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    Review of A RIVER IN THE SKY by Elizabeth Peters (see her website)

    Amelia Peabody Mysteries

    William Morrow, April 2010

    With war on the horizon, the British government is concerned over German spies in the Ottoman Empire. Concerned that a supposed British treasure seeker who is supposedly hunting for the Ark of the Covanent in Jerusalem might actually be working with the Germans, British Military Intelligence asks archeologist Emerson to check out the situation. Emerson's wife, Amelia Peabody is not included in the invitation but she is quick to bring herself into the picture and she, Emerson, adoptive daughter Neferet and foster son David head for Palestine. Ramses, Peabody and Emerson's son, is already working on a dig in Palestine and is not happy to hear that his parents are coming to visit. But when he discovers a murdered spy's body and is kidnapped by a German spy, he becomes involved up to his neck--a neck that just might not survive the process.

    Peadoby is quick to take command of the situation, setting up camp in Jerusalem, making sure Emerson quiets the riots between Moslem, Christian, and Jew (combined against archeologists digging in holy ground), and attempting to unravel the mystery of their fellow-traveler, a man who claims that he was, in earlier lives, Moses, Joshua, St. Paul, and other noted characters from Biblical history and that he holds the secret to the location of the Ark.

    Author Elizabeth Peters (see more reviews of mysteries by Peters) takes Amelia Peabody and her clan out of her familiar Egypt to a region that has been the center of conflict for thousands of years (and still is). Under harsh and incompetent Ottoman rule, the Arab world is restive, yet Britain, which is quick to occupy territories in the name of rescue but painfully slow to release them, is hardly seen as the rescuer. The Germans are quick to exploit the possibilities. After all, Germany is powerful but its Empire is limited.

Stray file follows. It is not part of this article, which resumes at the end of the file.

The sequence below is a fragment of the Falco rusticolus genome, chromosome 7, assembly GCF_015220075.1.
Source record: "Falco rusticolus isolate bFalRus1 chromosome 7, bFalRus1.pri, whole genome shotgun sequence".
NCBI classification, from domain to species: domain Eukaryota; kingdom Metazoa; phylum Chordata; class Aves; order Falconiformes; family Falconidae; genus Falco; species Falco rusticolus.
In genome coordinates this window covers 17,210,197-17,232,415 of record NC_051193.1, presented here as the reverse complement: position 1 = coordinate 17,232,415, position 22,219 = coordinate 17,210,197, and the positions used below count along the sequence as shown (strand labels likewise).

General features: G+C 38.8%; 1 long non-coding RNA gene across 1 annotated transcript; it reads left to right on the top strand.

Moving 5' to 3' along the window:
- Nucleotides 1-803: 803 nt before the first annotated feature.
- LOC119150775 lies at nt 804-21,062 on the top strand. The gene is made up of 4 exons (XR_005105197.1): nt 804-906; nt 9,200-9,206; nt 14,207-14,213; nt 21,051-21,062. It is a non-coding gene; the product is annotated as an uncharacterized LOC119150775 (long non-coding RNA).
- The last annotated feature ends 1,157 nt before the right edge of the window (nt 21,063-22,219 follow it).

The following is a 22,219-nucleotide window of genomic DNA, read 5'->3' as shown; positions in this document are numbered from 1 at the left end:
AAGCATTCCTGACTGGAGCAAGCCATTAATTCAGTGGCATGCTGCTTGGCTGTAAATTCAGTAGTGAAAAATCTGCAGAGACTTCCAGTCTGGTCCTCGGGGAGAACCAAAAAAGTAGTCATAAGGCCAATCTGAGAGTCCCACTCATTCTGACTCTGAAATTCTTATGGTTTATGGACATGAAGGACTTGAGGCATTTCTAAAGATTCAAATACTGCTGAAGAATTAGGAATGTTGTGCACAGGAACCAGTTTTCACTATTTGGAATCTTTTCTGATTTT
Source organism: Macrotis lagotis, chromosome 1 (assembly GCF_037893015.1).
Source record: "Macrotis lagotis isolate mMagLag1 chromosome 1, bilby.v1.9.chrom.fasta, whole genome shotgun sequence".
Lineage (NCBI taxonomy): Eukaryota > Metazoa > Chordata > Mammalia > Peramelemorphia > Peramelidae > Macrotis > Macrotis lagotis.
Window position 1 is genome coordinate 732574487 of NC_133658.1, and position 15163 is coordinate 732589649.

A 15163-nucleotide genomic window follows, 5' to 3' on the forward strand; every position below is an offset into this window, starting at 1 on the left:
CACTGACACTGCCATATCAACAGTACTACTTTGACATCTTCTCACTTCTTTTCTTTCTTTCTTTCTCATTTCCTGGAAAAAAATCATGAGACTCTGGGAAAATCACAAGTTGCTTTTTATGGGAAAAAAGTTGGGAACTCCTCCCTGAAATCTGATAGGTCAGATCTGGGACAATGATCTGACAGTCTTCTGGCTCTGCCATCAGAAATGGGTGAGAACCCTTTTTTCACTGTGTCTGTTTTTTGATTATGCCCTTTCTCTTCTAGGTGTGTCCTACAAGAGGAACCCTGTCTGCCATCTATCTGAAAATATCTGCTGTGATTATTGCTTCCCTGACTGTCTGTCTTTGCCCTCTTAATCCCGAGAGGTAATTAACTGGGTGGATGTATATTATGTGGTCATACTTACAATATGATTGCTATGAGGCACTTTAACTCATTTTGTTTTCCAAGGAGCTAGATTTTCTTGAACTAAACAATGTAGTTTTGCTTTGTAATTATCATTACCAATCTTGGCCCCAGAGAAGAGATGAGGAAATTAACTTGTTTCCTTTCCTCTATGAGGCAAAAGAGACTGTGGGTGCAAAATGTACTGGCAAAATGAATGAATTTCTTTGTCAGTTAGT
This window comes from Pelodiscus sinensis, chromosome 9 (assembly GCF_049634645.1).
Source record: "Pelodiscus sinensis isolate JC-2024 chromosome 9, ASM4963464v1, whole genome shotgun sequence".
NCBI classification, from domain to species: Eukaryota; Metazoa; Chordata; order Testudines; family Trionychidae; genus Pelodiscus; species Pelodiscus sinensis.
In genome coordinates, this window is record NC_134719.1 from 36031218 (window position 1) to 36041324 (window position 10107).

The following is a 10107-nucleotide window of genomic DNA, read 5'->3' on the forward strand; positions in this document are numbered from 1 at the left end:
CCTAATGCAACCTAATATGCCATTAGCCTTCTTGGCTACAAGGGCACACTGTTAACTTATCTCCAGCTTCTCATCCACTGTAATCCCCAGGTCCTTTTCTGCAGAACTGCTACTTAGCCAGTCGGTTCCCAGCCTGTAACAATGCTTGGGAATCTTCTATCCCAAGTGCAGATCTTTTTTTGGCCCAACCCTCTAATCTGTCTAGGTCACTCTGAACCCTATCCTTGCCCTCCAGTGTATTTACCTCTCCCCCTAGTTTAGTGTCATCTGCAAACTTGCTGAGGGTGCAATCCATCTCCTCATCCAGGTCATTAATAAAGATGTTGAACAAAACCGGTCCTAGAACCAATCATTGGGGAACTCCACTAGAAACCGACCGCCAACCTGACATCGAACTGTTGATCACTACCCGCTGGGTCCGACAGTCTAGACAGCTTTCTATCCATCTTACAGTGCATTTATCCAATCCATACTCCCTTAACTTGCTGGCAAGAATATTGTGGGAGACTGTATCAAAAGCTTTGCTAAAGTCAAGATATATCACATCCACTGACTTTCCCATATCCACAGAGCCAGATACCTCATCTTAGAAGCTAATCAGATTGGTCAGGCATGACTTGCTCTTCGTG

The charm of A RIVER IN THE SKY, like that of the other books in the Amelia Peabody series, comes from Peabody's personality--she's always certain she's in the right, generally prepared for just about any eventuality, still smitten with her husband (while not unaware of the charms of other males), dotting on her children, and generally quite annoying in a completely charming way. I find the double-history (the book itself is set in 1910, but as archeologists, the characters are interested in the bronze-age civilizations of Egypt and Israel) fascinating as well. A RIVER IN THE SKY is probably not the best book to start with--for one thing, most of the series is set in Egypt. But for fans of the series, it's a welcome addition.

    Four Stars

    Reviewed 4/19/10

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